Biosphere conservation : for nature, wildlife, and humans
Online ISSN : 2433-1260
Print ISSN : 1344-6797
Original Paper
Comparison of a two-stage technique using rumen inocula of sheep and an enzymatic method for predicting digestibility of food resources in Sika deer, Cervus nippon, habitats
Norio TokitaEmi SakataMasaki NeduTsutomu KonnoAkiko TakiiTeruaki Tokita
Author information

2009 Volume 9 Issue 2 Pages 29-37


Digestibility of food resources in Sika deer habitat were measured using in vitro methods using rumen inocula of deer and sheep or a cellulolitic enzyme. Experimental samples were collected both in warm temperate (150-900m above sea level) and cool temperate (900-1500m above sea level) zones in the mountainous of Tanzawa. A total of 150 test plants consisted of 39 samples of 38 species in summer and 111 samples of 65 species in winter. The test plants consisted of leaves and stems from forbs and grasses, leaves, dead leaves, twigs, and bark from evergreen or deciduous broadleaved shrubs and trees. Dry matter digestibility (DMD) measured by the two-step method (a series of incubations with rumen inocula and acidic pepsin solution) using rumen inocula of Sika deer ranged from 23.5% for leaf in Polygonum filiforme to 83.8% of leaf in Isopyrum stoloniferum in summer and from 0.3% of dead leaf in Fagus crenata to 76.6% of leaves in Cardamine flexuosa in winter. Compared with these results, DMD measured by the method using sheep rumen inocula was fitted for predicting in vitro DMD used deer rumen fluid and highly correlated with each pair of the values. DMD assayed by the enzymatic method, combining a series of incubations using the acid-pepsin treatment and cellulolitic digestion, was correlated with the samples collected in winter and in the cool temperate area in summer, but did not fit with the samples from the warm temperate area in summer. Our experimental results showed that in vitro methods using sheep rumen inocula are useful in predicting in vitro DMD of deer, and the enzymatic method is also able to measure DMD of food resources in winter deer habitat. The results are also available to evaluate the nutritive quality of plant resources eaten by free-ranging deer.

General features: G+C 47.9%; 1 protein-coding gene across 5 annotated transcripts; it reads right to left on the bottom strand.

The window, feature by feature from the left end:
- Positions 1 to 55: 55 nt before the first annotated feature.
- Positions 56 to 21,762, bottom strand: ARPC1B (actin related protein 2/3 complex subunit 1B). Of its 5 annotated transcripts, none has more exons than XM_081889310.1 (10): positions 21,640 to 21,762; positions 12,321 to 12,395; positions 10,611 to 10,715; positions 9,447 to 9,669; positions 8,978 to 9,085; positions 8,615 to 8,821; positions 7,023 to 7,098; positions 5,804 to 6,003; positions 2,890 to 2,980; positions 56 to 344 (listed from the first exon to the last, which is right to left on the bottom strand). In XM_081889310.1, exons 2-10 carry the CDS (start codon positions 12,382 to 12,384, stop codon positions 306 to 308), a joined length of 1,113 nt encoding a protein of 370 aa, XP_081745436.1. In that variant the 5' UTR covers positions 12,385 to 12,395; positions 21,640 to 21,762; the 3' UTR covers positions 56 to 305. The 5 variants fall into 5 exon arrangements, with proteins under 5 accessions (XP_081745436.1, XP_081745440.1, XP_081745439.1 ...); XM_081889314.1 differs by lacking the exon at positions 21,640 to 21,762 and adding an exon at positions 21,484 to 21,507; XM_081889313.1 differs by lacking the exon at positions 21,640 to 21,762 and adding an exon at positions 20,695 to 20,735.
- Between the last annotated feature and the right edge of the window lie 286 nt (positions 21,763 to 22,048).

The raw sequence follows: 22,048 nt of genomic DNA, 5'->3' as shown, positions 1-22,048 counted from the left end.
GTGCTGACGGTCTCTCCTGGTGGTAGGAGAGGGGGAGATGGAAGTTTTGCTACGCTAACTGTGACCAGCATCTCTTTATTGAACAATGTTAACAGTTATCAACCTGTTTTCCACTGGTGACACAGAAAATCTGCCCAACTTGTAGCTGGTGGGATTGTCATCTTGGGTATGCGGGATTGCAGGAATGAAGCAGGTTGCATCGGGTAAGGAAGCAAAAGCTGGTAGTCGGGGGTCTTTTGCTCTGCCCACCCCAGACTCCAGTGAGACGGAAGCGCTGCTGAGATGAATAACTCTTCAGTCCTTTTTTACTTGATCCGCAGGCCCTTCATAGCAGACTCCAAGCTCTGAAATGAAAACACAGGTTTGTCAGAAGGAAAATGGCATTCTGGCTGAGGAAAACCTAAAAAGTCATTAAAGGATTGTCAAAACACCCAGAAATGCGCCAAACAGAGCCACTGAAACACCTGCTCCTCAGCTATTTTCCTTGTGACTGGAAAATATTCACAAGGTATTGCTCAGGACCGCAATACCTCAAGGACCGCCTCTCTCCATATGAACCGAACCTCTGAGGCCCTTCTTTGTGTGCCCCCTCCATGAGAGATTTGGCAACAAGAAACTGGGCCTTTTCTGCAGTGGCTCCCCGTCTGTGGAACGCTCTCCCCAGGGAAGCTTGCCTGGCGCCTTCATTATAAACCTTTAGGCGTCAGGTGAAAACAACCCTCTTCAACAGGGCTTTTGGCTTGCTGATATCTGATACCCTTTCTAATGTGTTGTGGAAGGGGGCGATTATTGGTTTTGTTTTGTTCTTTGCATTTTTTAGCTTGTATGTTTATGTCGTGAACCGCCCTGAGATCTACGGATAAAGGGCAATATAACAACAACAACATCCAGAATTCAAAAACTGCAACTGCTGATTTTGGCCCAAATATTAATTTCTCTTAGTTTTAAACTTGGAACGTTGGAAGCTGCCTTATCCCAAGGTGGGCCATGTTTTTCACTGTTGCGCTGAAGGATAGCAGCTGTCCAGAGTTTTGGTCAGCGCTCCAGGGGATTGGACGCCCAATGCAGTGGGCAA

Content from these authors
© 2009 Association of Wildlife and Human Society
Previous article